“The mighty Mezz was at once the greatest digger, the greatest chronicler, the greatest celebrator of [jazz] culture, as well as being a principal actor on its main stage and contributor of its most characteristic fragrance—the pungent aroma of burning bush.” —Albert Goldman, High Times
“Mezz Mezzrow’s rambunctious enthusiasm for jazz and the world it shaped and defined keeps the pages turning...The lost world of the Jazz Age comes alive in these pages, replete with all the Chi-town bounce and streetwise braggadocio that came with the risqué territory...Mezzrow’s love of the music and the ‘bandid’ lifestyle is palpable and infectious, giving his story a novelistic verve. In many ways, Mezz is the Augie March of jazz.” —Matt Hanson, The Arts Fuse
“As to the books of Bernard Wolfe, his extraordinary imagination, his range of styles and genres, should alone qualify him for a conspicuous role in 20th-century American literature.” —Thomas Berger
“Really the Blues returns us...to the roots of rock, to the roots certainly of beat and hence to the beginnings of the sixties counterculture through an extended look into the life of a Jewish boy...who turned his back on the middle class and all it had to offer to blow jazz in ‘more creep joints and speakeasies and dancehalls than the law allows.’ ”—Brooke Horvath, Review of Contemporary Fiction
“An intense, sincere and honest book. It makes all the novels with jazz backgrounds seem as phony as an Eddie Condon concert.”—Bucklin Moon, The New Republic
“An autobiography such as was never seen before beneath the moon.”—Ben Ray Redman, The American Mercury --This text refers to an alternate Paperback edition.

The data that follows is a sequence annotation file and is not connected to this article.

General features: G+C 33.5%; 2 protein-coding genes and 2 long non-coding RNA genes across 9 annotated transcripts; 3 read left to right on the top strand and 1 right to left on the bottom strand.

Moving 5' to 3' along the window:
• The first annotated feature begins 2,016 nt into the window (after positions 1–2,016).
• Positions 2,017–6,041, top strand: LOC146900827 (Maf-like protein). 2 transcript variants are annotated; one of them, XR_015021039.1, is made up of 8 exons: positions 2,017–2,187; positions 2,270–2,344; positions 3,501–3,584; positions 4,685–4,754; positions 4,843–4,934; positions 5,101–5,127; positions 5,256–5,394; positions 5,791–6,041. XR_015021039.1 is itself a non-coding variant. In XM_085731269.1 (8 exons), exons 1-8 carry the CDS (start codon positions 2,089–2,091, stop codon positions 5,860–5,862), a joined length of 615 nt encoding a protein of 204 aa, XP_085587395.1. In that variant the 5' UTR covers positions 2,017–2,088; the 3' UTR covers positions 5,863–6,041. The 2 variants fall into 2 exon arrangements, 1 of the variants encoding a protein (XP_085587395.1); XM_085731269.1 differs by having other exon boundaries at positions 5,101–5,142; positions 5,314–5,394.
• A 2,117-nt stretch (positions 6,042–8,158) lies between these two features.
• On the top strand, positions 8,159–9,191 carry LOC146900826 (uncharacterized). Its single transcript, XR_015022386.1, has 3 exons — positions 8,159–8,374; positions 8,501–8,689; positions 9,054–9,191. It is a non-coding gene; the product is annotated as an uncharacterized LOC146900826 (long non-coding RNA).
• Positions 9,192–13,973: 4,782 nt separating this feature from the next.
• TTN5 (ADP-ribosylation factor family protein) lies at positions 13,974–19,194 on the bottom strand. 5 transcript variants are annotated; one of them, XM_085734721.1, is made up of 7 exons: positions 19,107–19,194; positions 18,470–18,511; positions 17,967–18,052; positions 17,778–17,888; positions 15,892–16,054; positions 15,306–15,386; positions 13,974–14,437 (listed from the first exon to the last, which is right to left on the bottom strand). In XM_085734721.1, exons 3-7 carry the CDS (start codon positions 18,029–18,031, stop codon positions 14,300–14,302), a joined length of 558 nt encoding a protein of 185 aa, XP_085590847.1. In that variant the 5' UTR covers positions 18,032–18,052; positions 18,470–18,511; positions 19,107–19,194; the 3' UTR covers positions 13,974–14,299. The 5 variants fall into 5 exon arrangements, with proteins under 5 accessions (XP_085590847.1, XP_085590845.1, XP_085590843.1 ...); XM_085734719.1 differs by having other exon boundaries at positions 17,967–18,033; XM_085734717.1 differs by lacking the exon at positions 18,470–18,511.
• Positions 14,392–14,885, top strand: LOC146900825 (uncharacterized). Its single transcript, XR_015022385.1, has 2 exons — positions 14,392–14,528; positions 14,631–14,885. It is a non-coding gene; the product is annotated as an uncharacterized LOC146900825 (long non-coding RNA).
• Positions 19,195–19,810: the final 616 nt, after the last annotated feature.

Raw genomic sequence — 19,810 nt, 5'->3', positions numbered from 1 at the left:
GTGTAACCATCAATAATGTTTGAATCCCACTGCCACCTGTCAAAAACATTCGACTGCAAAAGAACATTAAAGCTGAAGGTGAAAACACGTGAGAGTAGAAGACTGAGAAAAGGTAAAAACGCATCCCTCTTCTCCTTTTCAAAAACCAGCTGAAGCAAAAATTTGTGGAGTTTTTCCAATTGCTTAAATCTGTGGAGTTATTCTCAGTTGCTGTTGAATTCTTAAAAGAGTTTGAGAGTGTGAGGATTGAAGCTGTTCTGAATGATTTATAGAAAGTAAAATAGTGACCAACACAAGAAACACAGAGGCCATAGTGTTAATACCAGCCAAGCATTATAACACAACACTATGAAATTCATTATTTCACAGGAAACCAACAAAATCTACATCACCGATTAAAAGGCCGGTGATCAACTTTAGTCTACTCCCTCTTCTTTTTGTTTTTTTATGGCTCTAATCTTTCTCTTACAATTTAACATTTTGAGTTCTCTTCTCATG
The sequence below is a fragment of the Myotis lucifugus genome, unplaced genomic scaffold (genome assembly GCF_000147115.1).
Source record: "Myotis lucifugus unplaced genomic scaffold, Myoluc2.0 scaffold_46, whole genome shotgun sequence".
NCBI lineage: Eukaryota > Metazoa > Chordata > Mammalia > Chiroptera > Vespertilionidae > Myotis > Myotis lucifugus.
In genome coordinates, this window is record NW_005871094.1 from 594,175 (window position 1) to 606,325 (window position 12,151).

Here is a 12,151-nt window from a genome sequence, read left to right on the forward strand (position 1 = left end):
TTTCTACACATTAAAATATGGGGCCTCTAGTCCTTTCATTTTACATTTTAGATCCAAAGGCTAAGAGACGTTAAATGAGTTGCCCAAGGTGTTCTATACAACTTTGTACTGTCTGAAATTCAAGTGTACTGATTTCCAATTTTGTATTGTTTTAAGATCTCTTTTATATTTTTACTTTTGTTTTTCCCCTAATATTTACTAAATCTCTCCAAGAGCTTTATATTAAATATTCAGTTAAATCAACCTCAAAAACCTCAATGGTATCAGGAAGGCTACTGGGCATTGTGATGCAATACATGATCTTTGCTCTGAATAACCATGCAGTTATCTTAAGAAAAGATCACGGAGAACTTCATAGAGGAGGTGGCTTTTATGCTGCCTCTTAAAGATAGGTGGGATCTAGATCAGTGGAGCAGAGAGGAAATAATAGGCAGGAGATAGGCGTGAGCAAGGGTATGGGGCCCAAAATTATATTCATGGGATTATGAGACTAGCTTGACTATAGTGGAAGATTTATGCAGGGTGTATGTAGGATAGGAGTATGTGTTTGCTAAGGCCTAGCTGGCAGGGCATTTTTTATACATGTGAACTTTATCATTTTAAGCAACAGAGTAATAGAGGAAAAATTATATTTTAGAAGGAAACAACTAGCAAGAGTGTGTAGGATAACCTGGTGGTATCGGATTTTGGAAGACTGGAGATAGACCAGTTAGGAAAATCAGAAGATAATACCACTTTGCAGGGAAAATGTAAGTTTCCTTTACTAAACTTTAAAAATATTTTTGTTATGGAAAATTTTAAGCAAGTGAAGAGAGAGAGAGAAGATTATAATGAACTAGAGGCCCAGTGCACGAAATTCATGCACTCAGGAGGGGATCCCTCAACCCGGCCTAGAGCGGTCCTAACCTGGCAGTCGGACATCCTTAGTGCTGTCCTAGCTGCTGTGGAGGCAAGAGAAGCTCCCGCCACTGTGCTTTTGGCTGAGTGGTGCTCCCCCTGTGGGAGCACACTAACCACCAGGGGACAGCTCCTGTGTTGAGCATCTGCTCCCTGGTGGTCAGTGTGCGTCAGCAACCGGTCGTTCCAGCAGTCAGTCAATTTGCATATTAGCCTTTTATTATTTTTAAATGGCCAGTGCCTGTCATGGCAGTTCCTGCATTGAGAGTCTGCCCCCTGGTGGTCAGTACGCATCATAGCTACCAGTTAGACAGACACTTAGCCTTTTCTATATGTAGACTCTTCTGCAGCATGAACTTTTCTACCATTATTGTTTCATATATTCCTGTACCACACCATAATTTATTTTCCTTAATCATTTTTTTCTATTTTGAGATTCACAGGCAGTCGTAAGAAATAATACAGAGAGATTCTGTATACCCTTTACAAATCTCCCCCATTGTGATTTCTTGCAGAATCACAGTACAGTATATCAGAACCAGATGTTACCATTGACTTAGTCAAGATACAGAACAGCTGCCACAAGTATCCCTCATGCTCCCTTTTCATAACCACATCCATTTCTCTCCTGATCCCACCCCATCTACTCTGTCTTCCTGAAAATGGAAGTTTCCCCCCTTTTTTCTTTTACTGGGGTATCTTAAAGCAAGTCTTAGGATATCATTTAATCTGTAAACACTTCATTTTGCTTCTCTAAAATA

About the Author
Bernard Wolfe (1915–1985) was born in New Haven and attended Yale University, where he studied psychology. An active member of the labor movement, he moved to Mexico for eight months in 1937 to work as personal secretary and assistant to Leon Trotsky. In subsequent years, Wolfe held disparate jobs—from serving in the Merchant Marines to working as a pornographic novelist to editing Mechanix Illustrated—while writing fiction and science fiction. His best-known work is the 1959 novel The Great Prince Died, a fictional account of Trotsky’s assassination. Among his other books are The Late Risers, In Deep, Limbo, and Logan’s Gone.
Ben Ratliff has been a jazz and pop critic for The New York Times since 1996 and has written four books including The Jazz Ear: Conversations over Music and Coltrane: The Story of a Sound. His latest book is Every Song Ever: Twenty Ways to Listen in an Age of Musical Plenty. --This text refers to an alternate Paperback edition.